PEACH Days is Brigham City’s premier annual celebration and dates back to 1904. This year’s celebration is set for Sept. 9-12. However, strangely, the event hasn’t always been held in Brigham City.
“Annual Peach Day to be held at Lagoon Sept. 12th” was an Aug. 24, 1923 headline in the Standard-Examiner.
So, the 19th annual Peach Day was actually held in Farmington that year, some 43 miles away from Brigham City.
Why was the event held at Lagoon?
The story stated that the State Board of Health wanted to call off Peach Day entirely in 1923 for health reasons. There was a lot of sickness in the town.
“While the health condition is rapidly improving in Brigham, the drinking water made pure and the sanitary conditions of the city brought to an almost perfect condition, it is possible that the visitors may be somewhat endangered by coming in contact with sickness in visiting with relatives here, at their homes,” the story stated.
“So rather than bring thousands of people here, it was decided to take Peach Day to where there is no contagion, and where the mingling of thousands of people together can have no serious results,” the story continued.
Peaches were shipped by rail, in a refrigerator car, from Brigham City to Lagoon. The railroad also featured special rates for passengers.
Peach Day returned to Brigham City the following year, in 1924 and every year thereafter, later expanding to a multiple day event.
More historical tidbits:
--‘”Crazy people shipped from Farmington: Sheriff Abbott takes peculiar methods to rid Davis County of unwelcome citizens,” was an April 4, 1902 Standard headline.
According to the story, the Farmington Sheriff had put a mentally unstable family on a train to Ogden.
“As a result of his misdirected efforts, Ogden City is burdened with a man and wife, both demented, and their three children,” the story stated.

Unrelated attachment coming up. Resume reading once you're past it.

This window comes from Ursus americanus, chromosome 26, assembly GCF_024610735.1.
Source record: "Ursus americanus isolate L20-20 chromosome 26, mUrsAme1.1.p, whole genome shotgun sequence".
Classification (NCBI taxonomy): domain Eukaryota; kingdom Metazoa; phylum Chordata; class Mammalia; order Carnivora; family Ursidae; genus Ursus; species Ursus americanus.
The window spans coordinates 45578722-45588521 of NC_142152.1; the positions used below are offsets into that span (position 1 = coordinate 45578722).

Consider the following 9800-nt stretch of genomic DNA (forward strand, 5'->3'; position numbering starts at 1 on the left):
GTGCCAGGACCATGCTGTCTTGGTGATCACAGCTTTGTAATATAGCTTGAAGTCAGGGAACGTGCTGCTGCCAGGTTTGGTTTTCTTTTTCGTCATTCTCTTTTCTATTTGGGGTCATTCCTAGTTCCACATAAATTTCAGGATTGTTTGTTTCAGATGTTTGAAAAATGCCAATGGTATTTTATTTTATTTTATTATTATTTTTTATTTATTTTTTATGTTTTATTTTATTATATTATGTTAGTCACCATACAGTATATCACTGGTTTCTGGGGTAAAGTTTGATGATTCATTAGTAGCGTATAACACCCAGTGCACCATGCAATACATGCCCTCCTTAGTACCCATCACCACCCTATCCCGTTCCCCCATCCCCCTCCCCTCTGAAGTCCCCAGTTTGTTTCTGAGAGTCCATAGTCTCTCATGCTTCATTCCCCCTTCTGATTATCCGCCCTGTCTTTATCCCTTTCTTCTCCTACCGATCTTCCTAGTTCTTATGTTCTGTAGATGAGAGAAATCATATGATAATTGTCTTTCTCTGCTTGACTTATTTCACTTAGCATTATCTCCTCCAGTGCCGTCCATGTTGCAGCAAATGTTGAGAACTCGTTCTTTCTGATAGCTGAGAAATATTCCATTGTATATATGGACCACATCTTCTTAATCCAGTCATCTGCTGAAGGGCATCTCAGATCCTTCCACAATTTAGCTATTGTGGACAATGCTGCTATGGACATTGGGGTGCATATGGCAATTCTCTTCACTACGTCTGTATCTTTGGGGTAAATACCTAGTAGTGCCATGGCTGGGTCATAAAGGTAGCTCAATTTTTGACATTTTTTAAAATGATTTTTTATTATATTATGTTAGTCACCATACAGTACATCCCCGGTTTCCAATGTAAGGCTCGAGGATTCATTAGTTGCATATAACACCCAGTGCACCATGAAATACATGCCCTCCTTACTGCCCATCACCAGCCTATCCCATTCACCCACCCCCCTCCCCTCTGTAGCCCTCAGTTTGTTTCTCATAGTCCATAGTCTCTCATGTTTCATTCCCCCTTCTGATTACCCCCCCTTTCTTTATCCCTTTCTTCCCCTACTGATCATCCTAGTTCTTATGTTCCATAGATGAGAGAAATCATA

Police Chief Browning of Ogden initially refused to have anything to do with the family. So, the railroad conductors took the family from the depot and left them at the corner of Lincoln and 25th Street. The mother soon became violent several times in the area and her actions attracted a crowd. Finally, a few hours later the two police leaders communicated and found a solution to what to do with the family, through the story doesn’t mention what that was.
-“Wolves attack sheep and driven off only after two men use their rifles” was a Feb. 14, 1918 Standard headline.
A marauding band of wolves in the area just north of South Fork Canyon, east of Huntsville, produced heavy losses of sheep in the area that winter.
John Coffin and Louis Allen of Huntsville had to shoot several wolves and move in on the rest, before they were driven away. The men said the pack showed little fear of them. The bounty for Utah wolves in 1918 was $50.
The story stated this was the first time the northern part of Utah had suffered a wolf problem recently. Most of the recent wolf problem had been centered in southern Utah.
-A huge cloudburst on Aug. 6, 1912 in Bair Canyon, east of Fruit Heights, cut a 20-foot-deep gorge in sections of the canyon.
(-Originally published on-line on Sept. 3, 2015 in the Ogden Standard-Examiner, by Lynn Arave.)
-NOTE: The author, Lynn Arave, is available to speak to groups, clubs, classes or other organizations about Utah history at no charge. He can be contacted by email at: firstname.lastname@example.org